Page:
Media release: Friday, 8 June 2012
A collection of glass-plate photographs portraying Australia's first contacts with Papuan culture has been listed on the UNESCO Asia/Pacific Memory of the World Register.It is the fifth set of records from the National Archives of Australia's collection to be identified by UNESCO as unique, irreplaceable and influential. Items on
the UNESCO Australian Memory of the World Register include Australia's constitutional documents, the Griffin design drawings for Canberra, records of displaced Europeans who migrated to Australia and records of the High Court.
'We're very proud that yet another collection of items from the National Archives of Australia has been included on the Memory of the World Register,' said David Fricker, Director-General of the National Archives of Australia.
The FE Williams collection of photographs, taken by Australian government anthropologist Francis Edgar Williams, was chosen for its outstanding historical value as a record of Australia's relationship with Papua in the 1920s and 1930s. It is one of the most extensive records of the inhabitants of Australia's former colony, capturing some of the first interactions between Papuan culture and the western world.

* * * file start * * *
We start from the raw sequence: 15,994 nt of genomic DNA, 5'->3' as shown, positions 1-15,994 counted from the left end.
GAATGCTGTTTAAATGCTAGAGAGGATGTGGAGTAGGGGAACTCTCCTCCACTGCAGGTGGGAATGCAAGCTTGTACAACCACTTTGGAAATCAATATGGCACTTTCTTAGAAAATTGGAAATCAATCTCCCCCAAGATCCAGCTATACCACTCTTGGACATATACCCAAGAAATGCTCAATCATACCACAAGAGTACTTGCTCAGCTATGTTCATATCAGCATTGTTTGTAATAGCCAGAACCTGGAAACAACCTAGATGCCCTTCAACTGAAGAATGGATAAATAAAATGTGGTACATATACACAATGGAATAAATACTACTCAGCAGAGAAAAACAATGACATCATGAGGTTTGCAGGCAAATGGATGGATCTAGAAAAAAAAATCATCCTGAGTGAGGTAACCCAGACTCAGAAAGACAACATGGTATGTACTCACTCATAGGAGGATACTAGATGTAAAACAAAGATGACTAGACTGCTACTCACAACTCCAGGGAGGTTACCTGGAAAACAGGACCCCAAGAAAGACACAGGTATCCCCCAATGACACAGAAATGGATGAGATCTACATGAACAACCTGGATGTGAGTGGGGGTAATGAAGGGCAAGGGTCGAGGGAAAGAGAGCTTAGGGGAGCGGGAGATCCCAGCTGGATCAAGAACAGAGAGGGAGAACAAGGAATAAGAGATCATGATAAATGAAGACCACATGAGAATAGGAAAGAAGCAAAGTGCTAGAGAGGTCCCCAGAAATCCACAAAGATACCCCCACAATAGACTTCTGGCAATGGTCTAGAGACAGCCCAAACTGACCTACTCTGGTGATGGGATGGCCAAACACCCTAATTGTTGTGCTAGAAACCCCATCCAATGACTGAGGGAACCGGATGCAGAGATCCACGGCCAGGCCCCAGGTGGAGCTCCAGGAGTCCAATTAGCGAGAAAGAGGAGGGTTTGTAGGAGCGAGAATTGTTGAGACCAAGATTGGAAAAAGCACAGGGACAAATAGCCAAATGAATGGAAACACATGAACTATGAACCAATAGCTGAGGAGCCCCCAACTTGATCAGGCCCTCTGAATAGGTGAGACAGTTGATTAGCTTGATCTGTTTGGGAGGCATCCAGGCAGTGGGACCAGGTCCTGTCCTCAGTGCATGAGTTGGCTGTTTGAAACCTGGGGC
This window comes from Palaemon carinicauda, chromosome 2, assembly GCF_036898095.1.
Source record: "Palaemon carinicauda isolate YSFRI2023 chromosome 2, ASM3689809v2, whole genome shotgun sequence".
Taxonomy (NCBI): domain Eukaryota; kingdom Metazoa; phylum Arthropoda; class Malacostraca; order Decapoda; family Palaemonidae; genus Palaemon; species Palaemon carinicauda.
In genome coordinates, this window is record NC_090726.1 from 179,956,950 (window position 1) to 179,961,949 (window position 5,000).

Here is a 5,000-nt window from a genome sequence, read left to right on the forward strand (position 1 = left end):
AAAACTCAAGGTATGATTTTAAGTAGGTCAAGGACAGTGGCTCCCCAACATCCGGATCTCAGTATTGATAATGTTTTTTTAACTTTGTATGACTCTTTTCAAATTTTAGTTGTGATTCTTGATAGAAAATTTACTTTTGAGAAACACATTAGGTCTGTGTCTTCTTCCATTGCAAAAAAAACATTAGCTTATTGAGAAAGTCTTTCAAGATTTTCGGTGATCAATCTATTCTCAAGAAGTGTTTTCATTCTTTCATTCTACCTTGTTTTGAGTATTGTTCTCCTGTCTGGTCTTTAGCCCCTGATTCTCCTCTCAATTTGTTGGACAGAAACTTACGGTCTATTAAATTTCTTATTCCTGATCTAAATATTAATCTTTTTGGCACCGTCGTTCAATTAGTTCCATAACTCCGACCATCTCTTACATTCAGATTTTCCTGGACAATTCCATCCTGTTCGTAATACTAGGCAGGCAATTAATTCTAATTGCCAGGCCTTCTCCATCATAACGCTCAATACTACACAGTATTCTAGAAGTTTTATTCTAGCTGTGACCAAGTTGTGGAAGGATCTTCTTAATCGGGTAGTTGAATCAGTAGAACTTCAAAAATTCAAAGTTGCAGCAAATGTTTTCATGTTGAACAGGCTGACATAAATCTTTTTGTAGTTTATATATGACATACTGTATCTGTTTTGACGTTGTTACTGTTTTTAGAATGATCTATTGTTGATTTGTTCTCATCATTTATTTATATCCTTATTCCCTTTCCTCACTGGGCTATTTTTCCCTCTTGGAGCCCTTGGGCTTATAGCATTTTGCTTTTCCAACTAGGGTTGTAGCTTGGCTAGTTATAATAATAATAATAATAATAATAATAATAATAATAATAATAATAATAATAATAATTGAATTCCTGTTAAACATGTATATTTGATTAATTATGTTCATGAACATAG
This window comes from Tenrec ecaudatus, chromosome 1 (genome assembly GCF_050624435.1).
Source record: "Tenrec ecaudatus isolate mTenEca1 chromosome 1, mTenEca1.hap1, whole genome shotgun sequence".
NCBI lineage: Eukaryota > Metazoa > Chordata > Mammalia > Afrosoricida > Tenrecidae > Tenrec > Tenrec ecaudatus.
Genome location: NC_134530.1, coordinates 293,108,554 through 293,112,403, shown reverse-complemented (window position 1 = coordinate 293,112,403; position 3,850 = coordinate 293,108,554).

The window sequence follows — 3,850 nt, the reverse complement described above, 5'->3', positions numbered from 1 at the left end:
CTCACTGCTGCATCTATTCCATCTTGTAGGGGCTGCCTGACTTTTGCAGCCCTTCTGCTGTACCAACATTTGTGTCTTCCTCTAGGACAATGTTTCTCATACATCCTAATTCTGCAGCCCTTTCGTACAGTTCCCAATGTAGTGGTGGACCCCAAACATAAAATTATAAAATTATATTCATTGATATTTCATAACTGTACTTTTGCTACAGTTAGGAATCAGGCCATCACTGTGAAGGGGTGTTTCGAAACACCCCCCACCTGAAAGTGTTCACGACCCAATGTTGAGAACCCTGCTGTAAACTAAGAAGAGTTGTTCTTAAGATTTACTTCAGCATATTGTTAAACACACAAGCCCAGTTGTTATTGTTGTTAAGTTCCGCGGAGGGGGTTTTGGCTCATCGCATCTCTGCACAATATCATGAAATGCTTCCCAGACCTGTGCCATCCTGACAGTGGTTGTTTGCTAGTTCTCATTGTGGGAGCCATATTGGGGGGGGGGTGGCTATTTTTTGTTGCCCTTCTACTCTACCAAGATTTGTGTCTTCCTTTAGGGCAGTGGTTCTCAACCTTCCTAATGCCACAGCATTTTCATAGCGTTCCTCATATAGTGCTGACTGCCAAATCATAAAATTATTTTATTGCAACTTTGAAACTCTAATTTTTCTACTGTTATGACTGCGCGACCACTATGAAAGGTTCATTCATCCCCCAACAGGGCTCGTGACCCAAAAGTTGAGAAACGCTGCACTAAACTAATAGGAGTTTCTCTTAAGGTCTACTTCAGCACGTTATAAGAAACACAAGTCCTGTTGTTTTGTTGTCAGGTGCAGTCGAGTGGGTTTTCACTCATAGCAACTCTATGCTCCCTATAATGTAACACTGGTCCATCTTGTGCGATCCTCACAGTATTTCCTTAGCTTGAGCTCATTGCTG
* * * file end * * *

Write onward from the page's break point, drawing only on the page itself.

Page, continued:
'The photographs record the first contacts with a civilisation hardly known to the west and are recognised for their beauty and significance,' said Mr Fricker. 'Williams had strong respect for the role of traditional customary life in ensuring the well-being of the Papuan people. Historically, these photographs give unrivalled insight into an important time in the relationship between Australia and Papua.'
The collection of almost 2000 glass plate photographs and negatives was taken during Williams' time as government anthropologist in the Australian Territory of Papua from 1922 until his death in 1943. Most are held by the National Archives of Australia and the National Archives of Papua New Guinea, with some in the South Australian Museum - all of whom are jointly awarded the place on the Register. The collection was inscribed on the UNESCO Memory of the World Register for Asia Pacific in May.